That said, if your credit isn’t great, or if you owe a lot on other accounts, it’s best to wait until you fully close on your home before you think about adding a new card to your wallet.

Have you had luck opening a new card account during the home-buying process?

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same group of a-holes who would extend you biggest loan without caring about anything before 2008

I also closed on my home in Dec 2015 and went for an Amex Platinum 100K offer right before my mortgage application. Fortunately all I had to do was explain any inquiries within the previous 120 days and whether or not they resulted in any new credit. There were no issues at all, but my credit was very good.

Debt to income should not be impacted at all if you don’t allow a balance to report.

I had to go through the same. I started collecting points and miles very recently and during the under writing process I had about 6 cards and applied two more for the Sapphire preferred with 60,000 UR points and Citi AA 60,000 miles. The cards got approved and the phone started ringing. I had to send them the letter explaining though I have sufficient credit why I opened two cards within minutes. In the last they approved my mortgage and the closing date got delayed by another day. After the closing the loan officer called and told if I had not opened those cards the closing would have moved earlier which I was looking for. In the end all good.

If you already have with that financial institution a credit card with a higher credit line, simply ask to shift a part of the existing credit line into a new one so your debt ratio won’t change and you can enjoy a bonus and other card benefits without any hassle. Or open one of unreported business credit cards and nobody knows.

What you’re describing won’t change debt to income if you have new balances reporting on the new card. The solution is to not let a balance report by paying in full before the statement closes. Debt to income is only impacted if you allow a balance to report.

Banks don’t look only to your income-to-debt ratio based on balances, but also based on the total available credit line allocated to you. For that particular reason I have suggested to shift a part of the exestiting credit line towards a new card. It is surely important to keep balance on all cards as low as possible, but bank called the client within minutes after opening a new account not because of a balance increase (there was none at such time), but because of an increase in the total line ad credit available, which is more risky as it may lead to higher debt. Clear?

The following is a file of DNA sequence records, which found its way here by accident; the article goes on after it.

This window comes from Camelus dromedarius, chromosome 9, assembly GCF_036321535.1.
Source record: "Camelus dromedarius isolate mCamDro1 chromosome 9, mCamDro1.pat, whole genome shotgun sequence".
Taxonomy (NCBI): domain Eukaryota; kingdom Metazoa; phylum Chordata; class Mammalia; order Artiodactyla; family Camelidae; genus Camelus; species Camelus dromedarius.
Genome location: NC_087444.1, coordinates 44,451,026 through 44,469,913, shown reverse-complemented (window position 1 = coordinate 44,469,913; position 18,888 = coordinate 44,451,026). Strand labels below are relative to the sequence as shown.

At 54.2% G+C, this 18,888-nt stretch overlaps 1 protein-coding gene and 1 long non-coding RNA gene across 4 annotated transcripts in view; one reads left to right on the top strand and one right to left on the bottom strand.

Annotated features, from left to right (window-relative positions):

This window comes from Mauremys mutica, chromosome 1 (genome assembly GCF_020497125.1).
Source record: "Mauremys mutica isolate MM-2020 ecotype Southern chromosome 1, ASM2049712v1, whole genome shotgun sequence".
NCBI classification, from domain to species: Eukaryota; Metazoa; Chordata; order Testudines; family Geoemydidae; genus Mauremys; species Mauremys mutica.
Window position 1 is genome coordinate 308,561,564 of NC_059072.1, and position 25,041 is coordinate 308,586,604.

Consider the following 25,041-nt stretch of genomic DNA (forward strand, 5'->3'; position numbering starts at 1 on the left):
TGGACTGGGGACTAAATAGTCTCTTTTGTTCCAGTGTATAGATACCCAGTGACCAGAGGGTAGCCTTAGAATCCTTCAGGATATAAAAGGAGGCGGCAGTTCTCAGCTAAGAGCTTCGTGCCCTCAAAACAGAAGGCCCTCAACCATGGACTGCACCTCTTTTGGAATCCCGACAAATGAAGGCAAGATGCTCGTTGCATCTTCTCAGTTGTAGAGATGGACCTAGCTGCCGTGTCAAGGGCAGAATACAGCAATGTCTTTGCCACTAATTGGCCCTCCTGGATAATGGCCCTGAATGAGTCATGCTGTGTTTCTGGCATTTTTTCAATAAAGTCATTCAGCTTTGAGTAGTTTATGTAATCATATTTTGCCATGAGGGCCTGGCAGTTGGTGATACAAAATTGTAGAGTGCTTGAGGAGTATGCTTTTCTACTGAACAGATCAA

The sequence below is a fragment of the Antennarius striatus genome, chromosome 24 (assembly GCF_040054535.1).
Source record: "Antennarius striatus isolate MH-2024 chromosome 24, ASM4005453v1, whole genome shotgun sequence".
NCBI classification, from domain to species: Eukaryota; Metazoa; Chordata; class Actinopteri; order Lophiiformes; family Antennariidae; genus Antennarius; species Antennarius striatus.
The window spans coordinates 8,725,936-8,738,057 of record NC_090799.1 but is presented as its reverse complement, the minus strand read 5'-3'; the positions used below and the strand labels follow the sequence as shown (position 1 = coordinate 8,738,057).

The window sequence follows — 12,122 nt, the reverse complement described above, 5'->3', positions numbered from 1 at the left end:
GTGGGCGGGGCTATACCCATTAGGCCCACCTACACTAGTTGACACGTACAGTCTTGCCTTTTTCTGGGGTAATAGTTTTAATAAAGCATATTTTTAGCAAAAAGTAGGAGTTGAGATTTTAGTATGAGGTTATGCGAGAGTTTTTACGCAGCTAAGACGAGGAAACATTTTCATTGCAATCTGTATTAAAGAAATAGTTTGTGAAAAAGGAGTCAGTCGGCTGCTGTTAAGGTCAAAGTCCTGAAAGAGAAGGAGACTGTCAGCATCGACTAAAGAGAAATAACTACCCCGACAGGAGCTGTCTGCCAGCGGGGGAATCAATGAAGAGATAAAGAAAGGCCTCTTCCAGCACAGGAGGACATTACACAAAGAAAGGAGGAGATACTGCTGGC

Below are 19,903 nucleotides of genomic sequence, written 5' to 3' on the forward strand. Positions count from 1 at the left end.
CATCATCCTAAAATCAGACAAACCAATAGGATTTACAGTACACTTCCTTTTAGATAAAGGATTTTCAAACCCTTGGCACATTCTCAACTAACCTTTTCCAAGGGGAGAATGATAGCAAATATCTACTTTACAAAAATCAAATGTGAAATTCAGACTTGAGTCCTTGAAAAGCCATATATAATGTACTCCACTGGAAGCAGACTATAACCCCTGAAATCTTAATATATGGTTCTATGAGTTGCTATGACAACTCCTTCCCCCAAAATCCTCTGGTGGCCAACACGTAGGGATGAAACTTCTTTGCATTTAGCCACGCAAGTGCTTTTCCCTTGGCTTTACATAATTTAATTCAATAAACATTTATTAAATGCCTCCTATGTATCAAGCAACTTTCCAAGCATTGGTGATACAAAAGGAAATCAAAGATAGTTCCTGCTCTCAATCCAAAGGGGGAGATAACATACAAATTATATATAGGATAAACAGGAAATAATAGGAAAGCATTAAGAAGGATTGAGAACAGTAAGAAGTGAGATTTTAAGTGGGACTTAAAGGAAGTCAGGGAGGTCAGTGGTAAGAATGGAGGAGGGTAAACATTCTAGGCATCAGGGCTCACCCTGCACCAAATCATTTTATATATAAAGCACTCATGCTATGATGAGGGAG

John, I’m not sure how you think that I’m a rude person from my comments here. I am trying to correct misinformation, and you were rude and condescending to me.

Underwriters are concerned about new accounts because it means that you are seeking credit, and that may mean that you will also have new debt.

I also didn’t say balances, I said payments. The payment reported on your credit reports is what is used to calculate debt to income when qualifying for a mortgage. Having a new balance report on a new account would mean that a new payment is also reporting.

I encourage you to go to Credit Boards or another reputable credit website and ask this question.

John, your wife’s expertise does not make you an expert. You are incorrect and if you ask this same question on any reputable credit website such as Credit Boards, you will be told the same thing.

What you are describing is utilization ratio which is part of FICO scoring. Debt to income for mortgages is based off of what is reporting as the payment amount on your credit reports.

You are a rude person who don’t think clearly. If the balances are the only a factor, then bank would NOT call its client right after a new credit card was opened. But look, let readers decide if they take your or mine advise. Okay? This conversation is over.

Incorrect. What you are stating is part of utilization ratio which is what FICO uses as part of your credit scores. Debt to income for mortgages IS based off of what is reporting as the payment amount on your credit reports.

I’m not gonna argue with you, darling. My wife works as a mortgage underwriter, so I know for sure what I’m talking about.